Body in Burned Cabin Believed to be Ex-Cop
The body in a burned cabin is believed to be Christopher Dorner, according to authorities.
Police from around the Los Angeles area gathered to bury one of their own Wednesday while investigators worked to confirm the man blamed for killing Officer Michael Crain and three other people was dead.
A squad of bagpipers led Crain’s flag-draped casket through a cordon of blue uniforms into a church in Riverside, the Los Angeles suburb where he served 11 years on the force. Investigators say he was shot and killed by Christopher Dorner, a cashiered Los Angeles cop who launched a vendetta against his old department last week.
Los Angeles Mayor Antonio Villaraigosa said authorities have a “reasonable belief” that the body found in a burned-out cabin in the San Bernardino Mountains late Tuesday is Dorner’s. But while the SWAT teams that prowled the city in search of the former Navy officer have stood down, the officers detailed to guard his potential victims remain in place.
“I think we all are breathing a sigh of relief,” Villaraigosa said Wednesday. “We do believe that it is the body of Christopher Dorner, but we don’t know for a certainty. And until we do, those police officers who were targeted will continue to be protected. That’s the least we could do.”
Authorities say Dorner launched a guerrilla war against the Los Angeles Police Department over what he considered his unfair dismissal in 2009. He’s accused of killing four people — Crain, a San Bernardino County sheriff’s deputy, the daughter of a former LAPD captain and her fiance — and wounding three other police officers since February 3.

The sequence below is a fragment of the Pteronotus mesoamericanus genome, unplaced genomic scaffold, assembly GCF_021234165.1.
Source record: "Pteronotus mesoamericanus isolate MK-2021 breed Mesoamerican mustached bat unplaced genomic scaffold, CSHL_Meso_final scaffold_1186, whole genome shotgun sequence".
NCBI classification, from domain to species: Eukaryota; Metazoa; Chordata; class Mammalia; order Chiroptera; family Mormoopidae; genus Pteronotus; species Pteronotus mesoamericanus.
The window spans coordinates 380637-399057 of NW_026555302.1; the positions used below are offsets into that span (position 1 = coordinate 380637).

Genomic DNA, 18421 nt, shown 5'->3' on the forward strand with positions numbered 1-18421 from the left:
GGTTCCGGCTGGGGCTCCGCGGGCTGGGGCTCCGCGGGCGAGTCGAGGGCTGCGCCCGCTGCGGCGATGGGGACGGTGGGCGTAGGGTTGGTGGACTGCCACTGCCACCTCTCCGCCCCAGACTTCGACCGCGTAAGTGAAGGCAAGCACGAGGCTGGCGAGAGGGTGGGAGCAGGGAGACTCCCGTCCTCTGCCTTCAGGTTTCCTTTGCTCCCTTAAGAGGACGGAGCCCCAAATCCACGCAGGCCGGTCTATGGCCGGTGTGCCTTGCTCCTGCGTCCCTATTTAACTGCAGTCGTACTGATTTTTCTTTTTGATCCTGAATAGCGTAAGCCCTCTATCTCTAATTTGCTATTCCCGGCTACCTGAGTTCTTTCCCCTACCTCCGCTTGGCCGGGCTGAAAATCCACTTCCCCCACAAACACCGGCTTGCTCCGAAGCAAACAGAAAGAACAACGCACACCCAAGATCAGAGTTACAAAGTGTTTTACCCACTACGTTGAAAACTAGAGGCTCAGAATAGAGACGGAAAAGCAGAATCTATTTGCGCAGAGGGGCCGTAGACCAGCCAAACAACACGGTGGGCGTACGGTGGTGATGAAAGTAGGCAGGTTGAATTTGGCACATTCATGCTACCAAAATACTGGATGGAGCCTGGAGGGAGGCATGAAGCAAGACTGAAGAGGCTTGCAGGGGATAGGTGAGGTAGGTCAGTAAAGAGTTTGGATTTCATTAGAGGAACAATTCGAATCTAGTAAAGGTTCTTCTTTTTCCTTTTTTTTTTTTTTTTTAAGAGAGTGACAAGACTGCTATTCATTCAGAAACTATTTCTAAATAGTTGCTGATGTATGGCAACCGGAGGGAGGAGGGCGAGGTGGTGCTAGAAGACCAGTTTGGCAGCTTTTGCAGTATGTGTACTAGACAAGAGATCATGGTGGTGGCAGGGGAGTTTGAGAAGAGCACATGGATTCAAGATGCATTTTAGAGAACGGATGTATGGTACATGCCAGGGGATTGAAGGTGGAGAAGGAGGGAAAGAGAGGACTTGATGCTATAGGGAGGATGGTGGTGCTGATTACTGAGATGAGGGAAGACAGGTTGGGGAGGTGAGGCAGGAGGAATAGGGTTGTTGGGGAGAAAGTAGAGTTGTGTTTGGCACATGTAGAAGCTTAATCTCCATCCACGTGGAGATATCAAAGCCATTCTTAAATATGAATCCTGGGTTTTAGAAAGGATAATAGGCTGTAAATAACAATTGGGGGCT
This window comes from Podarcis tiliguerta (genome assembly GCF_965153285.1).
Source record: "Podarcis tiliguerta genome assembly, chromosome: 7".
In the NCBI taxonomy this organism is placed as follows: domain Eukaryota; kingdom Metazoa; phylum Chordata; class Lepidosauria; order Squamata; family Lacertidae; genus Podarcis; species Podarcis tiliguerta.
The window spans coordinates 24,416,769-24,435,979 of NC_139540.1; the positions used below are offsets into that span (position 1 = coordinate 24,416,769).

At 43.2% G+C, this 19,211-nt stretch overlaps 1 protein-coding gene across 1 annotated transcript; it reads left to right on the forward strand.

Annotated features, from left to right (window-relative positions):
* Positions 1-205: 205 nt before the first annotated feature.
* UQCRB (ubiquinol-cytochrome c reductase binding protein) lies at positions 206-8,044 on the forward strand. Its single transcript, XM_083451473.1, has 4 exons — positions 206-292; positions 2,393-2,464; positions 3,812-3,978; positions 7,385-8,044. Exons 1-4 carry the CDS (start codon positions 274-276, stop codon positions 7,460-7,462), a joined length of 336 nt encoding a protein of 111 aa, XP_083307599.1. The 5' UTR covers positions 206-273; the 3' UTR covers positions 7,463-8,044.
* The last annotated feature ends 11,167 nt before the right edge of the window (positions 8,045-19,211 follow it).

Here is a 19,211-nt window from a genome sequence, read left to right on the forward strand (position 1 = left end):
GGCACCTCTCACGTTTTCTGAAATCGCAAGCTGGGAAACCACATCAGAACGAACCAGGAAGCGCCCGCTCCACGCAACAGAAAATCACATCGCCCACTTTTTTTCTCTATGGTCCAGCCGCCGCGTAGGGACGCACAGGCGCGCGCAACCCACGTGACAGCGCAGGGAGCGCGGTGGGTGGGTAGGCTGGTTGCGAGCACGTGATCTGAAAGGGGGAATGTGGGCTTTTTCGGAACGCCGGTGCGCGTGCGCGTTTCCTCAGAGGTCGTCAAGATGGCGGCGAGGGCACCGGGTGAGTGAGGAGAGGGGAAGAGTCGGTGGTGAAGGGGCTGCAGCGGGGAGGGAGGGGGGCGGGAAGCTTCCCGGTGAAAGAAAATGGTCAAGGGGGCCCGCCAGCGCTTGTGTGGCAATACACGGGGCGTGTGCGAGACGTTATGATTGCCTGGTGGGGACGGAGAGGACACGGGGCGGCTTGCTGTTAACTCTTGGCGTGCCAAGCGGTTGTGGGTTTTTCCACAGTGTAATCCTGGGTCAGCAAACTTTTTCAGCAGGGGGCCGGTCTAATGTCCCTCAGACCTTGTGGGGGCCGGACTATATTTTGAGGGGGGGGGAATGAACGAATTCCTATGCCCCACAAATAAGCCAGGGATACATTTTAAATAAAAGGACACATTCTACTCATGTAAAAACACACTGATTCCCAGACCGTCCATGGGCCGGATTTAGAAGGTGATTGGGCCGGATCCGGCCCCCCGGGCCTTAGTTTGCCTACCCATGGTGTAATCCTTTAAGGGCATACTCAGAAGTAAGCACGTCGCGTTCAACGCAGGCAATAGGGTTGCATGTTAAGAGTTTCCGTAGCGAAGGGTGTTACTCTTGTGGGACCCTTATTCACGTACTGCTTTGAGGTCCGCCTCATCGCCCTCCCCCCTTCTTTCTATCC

It wasn’t clear when a formal identification could be made of the charred remains found in the cabin near Big Bear Lake, about 100 miles east of Los Angeles, after a Tuesday shootout with police. Until then, “a lot of apprehension” remains in the ranks of the LAPD, Lt. Andy Neiman said.
“It’s been a very trying time over the last couple of weeks for all of those involved and all those families, friends and everybody that has been touched by this incident,” he said.
The fiery standoff that capped the search Tuesday came five days after Dorner’s burned truck turned up on a forest road near Big Bear Lake. Officers converged on the remote area, but the trail went cold for days in a fierce blizzard. On Sunday, the San Bernardino authorities said they had scaled back the search.
Los Angeles authorities had issued a $1 million reward for Dorner’s capture. Villaraigosa said it was too soon to say if anyone would be able to claim the reward.
What may have been the final act began Tuesday, when California Fish and Wildlife wardens said they spotted Dorner driving a purple Nissan down icy roads near Big Bear Lake. He was driving very close to school buses, as if using them as cover, Lt. Patrick Foy said.
No children were on the buses, he said.
The wardens, driving in two different vehicles, chased Dorner. A gun battle ensued.
One of the warden’s cars was hit, and Dorner crashed his car and ran, according to authorities. He then carjacked a pickup truck.
Rick Heltebrake, a camp ranger, said he was driving when he saw the crashed purple truck — and then something terrifying.